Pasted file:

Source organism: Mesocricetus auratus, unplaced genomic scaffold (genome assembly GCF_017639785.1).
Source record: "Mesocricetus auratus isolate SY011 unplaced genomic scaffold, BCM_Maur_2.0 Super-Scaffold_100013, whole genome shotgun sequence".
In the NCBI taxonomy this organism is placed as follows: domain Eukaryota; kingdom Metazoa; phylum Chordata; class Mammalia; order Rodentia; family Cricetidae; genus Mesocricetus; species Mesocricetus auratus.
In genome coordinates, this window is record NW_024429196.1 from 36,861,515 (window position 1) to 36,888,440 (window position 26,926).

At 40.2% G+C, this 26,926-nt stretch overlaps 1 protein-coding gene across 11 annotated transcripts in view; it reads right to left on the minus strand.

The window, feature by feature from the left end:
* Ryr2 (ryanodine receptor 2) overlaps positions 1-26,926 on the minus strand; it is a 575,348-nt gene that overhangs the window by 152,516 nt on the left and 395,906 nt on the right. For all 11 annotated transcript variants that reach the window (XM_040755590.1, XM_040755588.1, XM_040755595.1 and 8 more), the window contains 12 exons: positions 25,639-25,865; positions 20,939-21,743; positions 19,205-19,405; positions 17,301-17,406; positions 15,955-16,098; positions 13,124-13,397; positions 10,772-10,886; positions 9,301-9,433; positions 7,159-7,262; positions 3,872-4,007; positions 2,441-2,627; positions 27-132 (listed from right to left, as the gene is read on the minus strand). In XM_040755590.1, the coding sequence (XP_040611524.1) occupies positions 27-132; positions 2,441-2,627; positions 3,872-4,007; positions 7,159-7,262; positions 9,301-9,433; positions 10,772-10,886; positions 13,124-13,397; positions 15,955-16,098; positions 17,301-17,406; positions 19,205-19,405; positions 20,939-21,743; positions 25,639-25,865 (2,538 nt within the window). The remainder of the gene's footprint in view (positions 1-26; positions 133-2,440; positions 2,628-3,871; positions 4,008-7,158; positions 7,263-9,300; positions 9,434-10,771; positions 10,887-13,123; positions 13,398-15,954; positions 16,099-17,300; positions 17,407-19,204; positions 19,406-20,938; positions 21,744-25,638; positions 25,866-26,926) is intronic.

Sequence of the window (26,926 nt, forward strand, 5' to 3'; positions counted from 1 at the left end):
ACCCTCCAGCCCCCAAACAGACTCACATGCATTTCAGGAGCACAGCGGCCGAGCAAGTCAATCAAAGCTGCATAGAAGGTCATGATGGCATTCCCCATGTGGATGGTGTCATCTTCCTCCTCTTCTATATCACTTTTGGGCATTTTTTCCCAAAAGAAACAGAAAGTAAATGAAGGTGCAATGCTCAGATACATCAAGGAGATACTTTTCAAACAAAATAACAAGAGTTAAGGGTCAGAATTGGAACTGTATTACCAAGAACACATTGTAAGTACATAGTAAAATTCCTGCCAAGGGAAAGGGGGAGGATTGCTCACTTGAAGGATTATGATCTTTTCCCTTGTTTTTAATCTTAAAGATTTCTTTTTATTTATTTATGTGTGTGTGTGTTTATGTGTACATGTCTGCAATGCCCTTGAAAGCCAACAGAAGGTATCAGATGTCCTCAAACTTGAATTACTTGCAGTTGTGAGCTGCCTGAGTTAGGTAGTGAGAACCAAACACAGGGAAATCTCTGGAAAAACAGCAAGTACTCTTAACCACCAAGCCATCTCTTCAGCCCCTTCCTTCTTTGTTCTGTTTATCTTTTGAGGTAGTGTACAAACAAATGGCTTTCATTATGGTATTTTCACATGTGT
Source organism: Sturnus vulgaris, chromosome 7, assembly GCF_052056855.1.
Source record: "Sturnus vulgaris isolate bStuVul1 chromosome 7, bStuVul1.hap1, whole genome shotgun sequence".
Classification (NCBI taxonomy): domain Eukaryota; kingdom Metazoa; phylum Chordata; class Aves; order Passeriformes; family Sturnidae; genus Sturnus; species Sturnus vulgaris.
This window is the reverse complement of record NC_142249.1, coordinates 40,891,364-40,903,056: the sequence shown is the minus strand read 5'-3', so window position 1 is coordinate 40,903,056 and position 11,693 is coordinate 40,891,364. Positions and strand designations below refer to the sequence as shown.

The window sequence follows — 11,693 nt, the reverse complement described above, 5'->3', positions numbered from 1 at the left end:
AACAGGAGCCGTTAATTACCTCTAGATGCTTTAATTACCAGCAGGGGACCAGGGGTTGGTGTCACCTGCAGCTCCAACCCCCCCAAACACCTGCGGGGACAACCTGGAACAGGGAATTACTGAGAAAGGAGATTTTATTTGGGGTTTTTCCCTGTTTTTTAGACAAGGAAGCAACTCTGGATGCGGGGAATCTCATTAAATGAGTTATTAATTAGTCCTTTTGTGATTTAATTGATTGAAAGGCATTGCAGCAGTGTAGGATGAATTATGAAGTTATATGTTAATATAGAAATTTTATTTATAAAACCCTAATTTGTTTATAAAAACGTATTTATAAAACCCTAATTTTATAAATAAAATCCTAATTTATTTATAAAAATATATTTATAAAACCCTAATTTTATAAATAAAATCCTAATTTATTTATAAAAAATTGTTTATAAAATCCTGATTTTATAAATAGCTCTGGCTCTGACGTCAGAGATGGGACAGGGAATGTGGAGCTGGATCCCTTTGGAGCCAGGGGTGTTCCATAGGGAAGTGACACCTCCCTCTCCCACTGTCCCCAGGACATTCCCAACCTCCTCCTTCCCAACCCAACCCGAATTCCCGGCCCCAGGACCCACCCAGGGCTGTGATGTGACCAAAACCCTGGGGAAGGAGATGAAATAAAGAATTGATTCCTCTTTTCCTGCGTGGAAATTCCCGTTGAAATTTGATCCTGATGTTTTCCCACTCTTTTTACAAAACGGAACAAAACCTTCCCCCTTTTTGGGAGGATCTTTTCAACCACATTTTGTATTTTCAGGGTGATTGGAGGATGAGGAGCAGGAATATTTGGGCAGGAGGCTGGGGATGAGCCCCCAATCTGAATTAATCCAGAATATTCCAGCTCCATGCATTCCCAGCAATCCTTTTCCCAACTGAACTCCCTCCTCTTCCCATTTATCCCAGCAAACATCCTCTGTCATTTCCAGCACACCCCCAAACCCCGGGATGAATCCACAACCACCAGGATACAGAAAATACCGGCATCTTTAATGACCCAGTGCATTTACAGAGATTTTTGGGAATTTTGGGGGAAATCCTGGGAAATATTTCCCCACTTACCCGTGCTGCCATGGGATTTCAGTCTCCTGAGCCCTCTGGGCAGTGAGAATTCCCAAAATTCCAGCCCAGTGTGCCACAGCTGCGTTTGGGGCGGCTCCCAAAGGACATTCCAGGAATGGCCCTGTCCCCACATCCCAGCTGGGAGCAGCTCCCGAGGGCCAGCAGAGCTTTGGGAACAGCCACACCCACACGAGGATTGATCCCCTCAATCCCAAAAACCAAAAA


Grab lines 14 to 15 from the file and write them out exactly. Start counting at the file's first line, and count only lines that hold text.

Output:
The window sequence follows — 11,693 nt, the reverse complement described above, 5'->3', positions numbered from 1 at the left end:
AACAGGAGCCGTTAATTACCTCTAGATGCTTTAATTACCAGCAGGGGACCAGGGGTTGGTGTCACCTGCAGCTCCAACCCCCCCAAACACCTGCGGGGACAACCTGGAACAGGGAATTACTGAGAAAGGAGATTTTATTTGGGGTTTTTCCCTGTTTTTTAGACAAGGAAGCAACTCTGGATGCGGGGAATCTCATTAAATGAGTTATTAATTAGTCCTTTTGTGATTTAATTGATTGAAAGGCATTGCAGCAGTGTAGGATGAATTATGAAGTTATATGTTAATATAGAAATTTTATTTATAAAACCCTAATTTGTTTATAAAAACGTATTTATAAAACCCTAATTTTATAAATAAAATCCTAATTTATTTATAAAAATATATTTATAAAACCCTAATTTTATAAATAAAATCCTAATTTATTTATAAAAAATTGTTTATAAAATCCTGATTTTATAAATAGCTCTGGCTCTGACGTCAGAGATGGGACAGGGAATGTGGAGCTGGATCCCTTTGGAGCCAGGGGTGTTCCATAGGGAAGTGACACCTCCCTCTCCCACTGTCCCCAGGACATTCCCAACCTCCTCCTTCCCAACCCAACCCGAATTCCCGGCCCCAGGACCCACCCAGGGCTGTGATGTGACCAAAACCCTGGGGAAGGAGATGAAATAAAGAATTGATTCCTCTTTTCCTGCGTGGAAATTCCCGTTGAAATTTGATCCTGATGTTTTCCCACTCTTTTTACAAAACGGAACAAAACCTTCCCCCTTTTTGGGAGGATCTTTTCAACCACATTTTGTATTTTCAGGGTGATTGGAGGATGAGGAGCAGGAATATTTGGGCAGGAGGCTGGGGATGAGCCCCCAATCTGAATTAATCCAGAATATTCCAGCTCCATGCATTCCCAGCAATCCTTTTCCCAACTGAACTCCCTCCTCTTCCCATTTATCCCAGCAAACATCCTCTGTCATTTCCAGCACACCCCCAAACCCCGGGATGAATCCACAACCACCAGGATACAGAAAATACCGGCATCTTTAATGACCCAGTGCATTTACAGAGATTTTTGGGAATTTTGGGGGAAATCCTGGGAAATATTTCCCCACTTACCCGTGCTGCCATGGGATTTCAGTCTCCTGAGCCCTCTGGGCAGTGAGAATTCCCAAAATTCCAGCCCAGTGTGCCACAGCTGCGTTTGGGGCGGCTCCCAAAGGACATTCCAGGAATGGCCCTGTCCCCACATCCCAGCTGGGAGCAGCTCCCGAGGGCCAGCAGAGCTTTGGGAACAGCCACACCCACACGAGGATTGATCCCCTCAATCCCAAAAACCAAAAA